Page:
Pacific Overtures

May 16, 2019

in Musicals

Musical (1976)
Music and lyrics by Stephen Sondheim
Book by John Weidman

Directed by Spiro Veloudos
Music Direction by Jonathan Goldberg

Lyric Stage Company of Boston
Copley Square area, Boston
May 10 – June 16, 2019

Scenic Design: Janie E. Howland; Costume Design: Gail Astrid Buckley; Sound Design: Andrew Duncan Will; Lighting Design: Karen Perlow; Choreography: Micheline Wu; Mask Design: Brynna Bloomfield

With Lisa Yuen (Reciter, Shogun), Carl Hsu (Kayama), Sam Hamashima (Manjiro), Kai Chao (Commodore Perry, et al), Alexander Holden (Russian Admiral, et al), Elain Horn (Second Councilor, et al), Brandon Milardo (British Admiral, et al), Gary Thomas Ng (Shogun’s Mother, et al), Jeff Song (Lord Abe, et al), Karina Wen (First Observer, et al), Micheline Wu (Tamate, et al)

Micheline Wu in 'Pacific Overtures'

Micheline Wu
in “Pacific Overtures”
Photo: Mark S. Howard
Courtesy of Lyric Stage Company of Boston

A superb production of the offbeat Sondheim musical about the abrupt entry by the United States into Japan in the mid-nineteenth century.

Commodore Perry led a fleet to Japan in 1853 and made inroads there which had not been made for centuries. There was initially a lot of resistance by the traditional Japanese, but they did succumb. Other countries followed suit, and Japan’s connection to the world economy was assured.

This is one of Sondheim’s “idea” musicals, based generally on a concept or an historic event rather than on a focal group of characters. Though the story is less personal than in other of his musicals, the effect, particularly when done as well as this production is, can be strong.

The talented cast in this production morphs in one way or another to become a whole array of characters. Lisa Yuen, who plays the narrator or “reciter,” becomes at one point the Shogun. Gary Thomas Ng plays, to great effect, a series of old women, including the Shogun’s mother. And others wind up playing combinations of samurai, local officials, and various of the American (and other) invaders.

The staging and choreography of this work, which can be rendered chaotic under the wrong circumstances, is beautifully done. In the small performance space of The Lyric Stage a whole universe of encounters explodes, made highly effective by intelligent blocking of character movements overseen by director Spiro Veloudos, but, even more dramatically, by the expressive and energetically conceived choreography by Micheline Wu.

Music direction by Jonathan Goldberg is also brilliant. The execution of the non-trivial score is done precisely and eloquently, and carried off with impeccable precision by the vocalists and instrumentalists. There are some very complex multiple voice outings throughout and the cast carries them off with assurance and no indications of pitch vulnerability. Their approach is delicate and carefully interwoven, and Goldberg oversees the whole enterprise with sensitivity and expertise.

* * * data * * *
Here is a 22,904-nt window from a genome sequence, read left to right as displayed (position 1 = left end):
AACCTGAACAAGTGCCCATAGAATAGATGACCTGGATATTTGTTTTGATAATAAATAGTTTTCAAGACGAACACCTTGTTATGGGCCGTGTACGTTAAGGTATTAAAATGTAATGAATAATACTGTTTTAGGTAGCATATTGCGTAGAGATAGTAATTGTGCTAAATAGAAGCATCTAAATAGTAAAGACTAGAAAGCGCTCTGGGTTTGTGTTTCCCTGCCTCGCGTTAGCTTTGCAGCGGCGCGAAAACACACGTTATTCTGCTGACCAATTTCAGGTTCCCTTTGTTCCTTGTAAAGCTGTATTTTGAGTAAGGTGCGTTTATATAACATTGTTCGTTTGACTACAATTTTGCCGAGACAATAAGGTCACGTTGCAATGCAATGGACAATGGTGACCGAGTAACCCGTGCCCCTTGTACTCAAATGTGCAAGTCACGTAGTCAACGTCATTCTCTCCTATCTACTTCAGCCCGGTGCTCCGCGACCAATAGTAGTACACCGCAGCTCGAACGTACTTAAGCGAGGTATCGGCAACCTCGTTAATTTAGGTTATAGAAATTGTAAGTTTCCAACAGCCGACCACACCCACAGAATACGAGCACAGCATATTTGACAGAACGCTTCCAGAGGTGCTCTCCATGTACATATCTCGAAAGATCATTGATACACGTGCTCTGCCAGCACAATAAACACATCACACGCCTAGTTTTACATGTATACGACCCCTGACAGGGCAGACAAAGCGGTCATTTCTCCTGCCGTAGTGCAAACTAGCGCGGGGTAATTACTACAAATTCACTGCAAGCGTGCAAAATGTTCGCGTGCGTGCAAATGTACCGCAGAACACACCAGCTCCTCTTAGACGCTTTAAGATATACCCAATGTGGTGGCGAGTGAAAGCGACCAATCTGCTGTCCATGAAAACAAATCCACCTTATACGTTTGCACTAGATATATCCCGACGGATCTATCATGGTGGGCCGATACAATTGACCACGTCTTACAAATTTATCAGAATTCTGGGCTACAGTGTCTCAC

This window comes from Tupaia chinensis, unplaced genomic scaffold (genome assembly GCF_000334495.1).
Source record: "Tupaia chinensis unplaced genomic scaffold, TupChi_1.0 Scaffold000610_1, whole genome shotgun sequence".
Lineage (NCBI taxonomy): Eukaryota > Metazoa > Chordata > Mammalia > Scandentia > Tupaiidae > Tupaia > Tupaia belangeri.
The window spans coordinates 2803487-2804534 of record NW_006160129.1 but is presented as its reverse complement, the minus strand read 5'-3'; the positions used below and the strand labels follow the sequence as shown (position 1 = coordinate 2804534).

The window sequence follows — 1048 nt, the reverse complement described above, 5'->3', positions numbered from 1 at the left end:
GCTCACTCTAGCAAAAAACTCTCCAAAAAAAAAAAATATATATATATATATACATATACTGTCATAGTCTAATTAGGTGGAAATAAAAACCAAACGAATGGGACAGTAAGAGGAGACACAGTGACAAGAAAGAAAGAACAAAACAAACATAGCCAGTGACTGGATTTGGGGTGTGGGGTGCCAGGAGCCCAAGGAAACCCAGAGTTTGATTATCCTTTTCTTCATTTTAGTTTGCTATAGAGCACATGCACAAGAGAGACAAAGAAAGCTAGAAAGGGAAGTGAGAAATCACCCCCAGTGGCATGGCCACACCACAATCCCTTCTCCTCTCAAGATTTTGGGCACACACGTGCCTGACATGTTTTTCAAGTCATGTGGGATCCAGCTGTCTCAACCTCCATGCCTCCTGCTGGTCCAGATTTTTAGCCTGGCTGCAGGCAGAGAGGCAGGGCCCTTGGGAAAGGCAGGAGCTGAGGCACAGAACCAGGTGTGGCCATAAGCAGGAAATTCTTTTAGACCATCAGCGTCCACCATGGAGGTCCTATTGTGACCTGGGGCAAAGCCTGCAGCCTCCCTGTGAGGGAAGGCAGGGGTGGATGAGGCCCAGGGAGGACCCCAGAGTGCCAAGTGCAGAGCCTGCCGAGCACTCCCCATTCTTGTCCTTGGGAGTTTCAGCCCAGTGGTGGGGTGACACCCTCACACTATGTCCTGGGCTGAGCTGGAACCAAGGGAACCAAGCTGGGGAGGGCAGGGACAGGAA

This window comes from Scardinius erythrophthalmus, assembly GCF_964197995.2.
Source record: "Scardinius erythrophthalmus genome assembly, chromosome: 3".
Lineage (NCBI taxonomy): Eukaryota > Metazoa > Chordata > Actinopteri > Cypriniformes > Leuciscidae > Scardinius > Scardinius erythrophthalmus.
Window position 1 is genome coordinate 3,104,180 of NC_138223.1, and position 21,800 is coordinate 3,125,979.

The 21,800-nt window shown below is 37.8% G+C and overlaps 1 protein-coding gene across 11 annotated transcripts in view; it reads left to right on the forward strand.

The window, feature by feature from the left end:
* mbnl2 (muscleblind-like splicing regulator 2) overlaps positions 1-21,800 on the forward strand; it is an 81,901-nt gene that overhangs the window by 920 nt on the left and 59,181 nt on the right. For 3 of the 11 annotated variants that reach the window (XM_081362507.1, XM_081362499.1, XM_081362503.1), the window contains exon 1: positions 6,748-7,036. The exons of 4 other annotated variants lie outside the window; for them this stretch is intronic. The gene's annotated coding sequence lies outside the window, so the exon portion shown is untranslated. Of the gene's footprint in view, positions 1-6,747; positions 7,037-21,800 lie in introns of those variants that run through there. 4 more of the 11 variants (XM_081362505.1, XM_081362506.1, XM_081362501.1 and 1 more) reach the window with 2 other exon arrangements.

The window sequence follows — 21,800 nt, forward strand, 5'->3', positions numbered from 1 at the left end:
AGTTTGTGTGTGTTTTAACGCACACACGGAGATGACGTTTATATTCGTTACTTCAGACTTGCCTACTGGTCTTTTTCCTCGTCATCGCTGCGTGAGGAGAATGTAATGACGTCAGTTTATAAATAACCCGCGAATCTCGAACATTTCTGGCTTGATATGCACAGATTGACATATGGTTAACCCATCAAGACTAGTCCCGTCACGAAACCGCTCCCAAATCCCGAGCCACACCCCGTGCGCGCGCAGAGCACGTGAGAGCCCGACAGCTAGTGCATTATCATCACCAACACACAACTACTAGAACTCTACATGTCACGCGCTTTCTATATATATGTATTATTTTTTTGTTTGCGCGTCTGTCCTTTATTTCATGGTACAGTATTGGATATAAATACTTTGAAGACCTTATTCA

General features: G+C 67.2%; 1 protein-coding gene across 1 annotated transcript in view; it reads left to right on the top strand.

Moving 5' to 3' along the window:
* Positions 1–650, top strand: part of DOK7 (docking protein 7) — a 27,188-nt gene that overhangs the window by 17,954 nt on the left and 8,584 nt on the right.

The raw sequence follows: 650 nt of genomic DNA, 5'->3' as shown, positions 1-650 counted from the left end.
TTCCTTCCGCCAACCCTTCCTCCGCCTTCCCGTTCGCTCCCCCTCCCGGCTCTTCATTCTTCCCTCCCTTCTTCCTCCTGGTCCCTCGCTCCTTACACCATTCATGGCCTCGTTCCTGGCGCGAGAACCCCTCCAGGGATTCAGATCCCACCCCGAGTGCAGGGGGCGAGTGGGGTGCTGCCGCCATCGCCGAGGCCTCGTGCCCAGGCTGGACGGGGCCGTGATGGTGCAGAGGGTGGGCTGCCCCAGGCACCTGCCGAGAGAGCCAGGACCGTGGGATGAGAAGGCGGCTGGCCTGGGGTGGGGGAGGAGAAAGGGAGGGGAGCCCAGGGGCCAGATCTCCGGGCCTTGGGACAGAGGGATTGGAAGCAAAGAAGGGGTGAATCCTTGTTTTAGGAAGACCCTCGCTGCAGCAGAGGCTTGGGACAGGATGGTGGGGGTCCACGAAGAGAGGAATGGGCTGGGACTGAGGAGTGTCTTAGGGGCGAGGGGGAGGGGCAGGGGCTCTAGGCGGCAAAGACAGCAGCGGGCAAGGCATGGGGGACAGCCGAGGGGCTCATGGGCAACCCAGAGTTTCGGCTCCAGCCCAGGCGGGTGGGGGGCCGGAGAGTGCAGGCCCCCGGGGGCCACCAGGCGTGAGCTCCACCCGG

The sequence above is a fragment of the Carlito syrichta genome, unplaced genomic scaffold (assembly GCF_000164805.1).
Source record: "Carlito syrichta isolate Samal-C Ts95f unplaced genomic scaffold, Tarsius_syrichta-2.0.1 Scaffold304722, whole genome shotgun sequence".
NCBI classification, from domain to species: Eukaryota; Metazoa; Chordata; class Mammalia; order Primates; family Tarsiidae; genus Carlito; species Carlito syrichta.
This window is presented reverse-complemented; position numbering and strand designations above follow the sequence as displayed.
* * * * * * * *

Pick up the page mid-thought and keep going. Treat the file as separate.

Group

Lisa Yuen
with Brandon Milardo, Jeff Song
Elaine Hom, Gary Ng
Photo: Mark S. Howard
Courtesy of Lyric Stage Company of Boston

The set by Janie E. Howland is simple but eloquent, with a wonderful painted screen across the back of the stage underneath a torii, a traditional Japanese orange-colored gateway. And vivid costumes by Gail Astrid Buckley, changed quite often, are effectively and intelligently designed. Noh-style masks designed by Brynna Bloomfield for the Western invaders are grotesque but effective.

Though the score does not contain any of the truly memorable Sondheim melodies and lyrics, there is a lot of appeal in it. The percussive sharpness with which music director Goldberg and the cast bang out some of the lines gives a sense of the earnest militancy with which the Japanese resist their intruders. Meanwhile, the famous Sondheim verbal patter employed effectively in different spots conveys the delicacy and pointed intelligence of those who felt their culture was being invaded.

Sondheim’s wonderful capacity for patter also gets put to good use in the British section of Please Hello, a fabulous takeoff on Gilbert and Sullivan’s I Am The Very Model of a Modern Major General from The Pirates of Penzance.

It is quite hard to produce this musical as beautifully as it is done here, and the director of this production and Lyric Stage artistic director Spiro Veloudos and his team are to be strongly credited for adding yet another strong interpretation of the Sondheim legacy to their roster.

– BADMan

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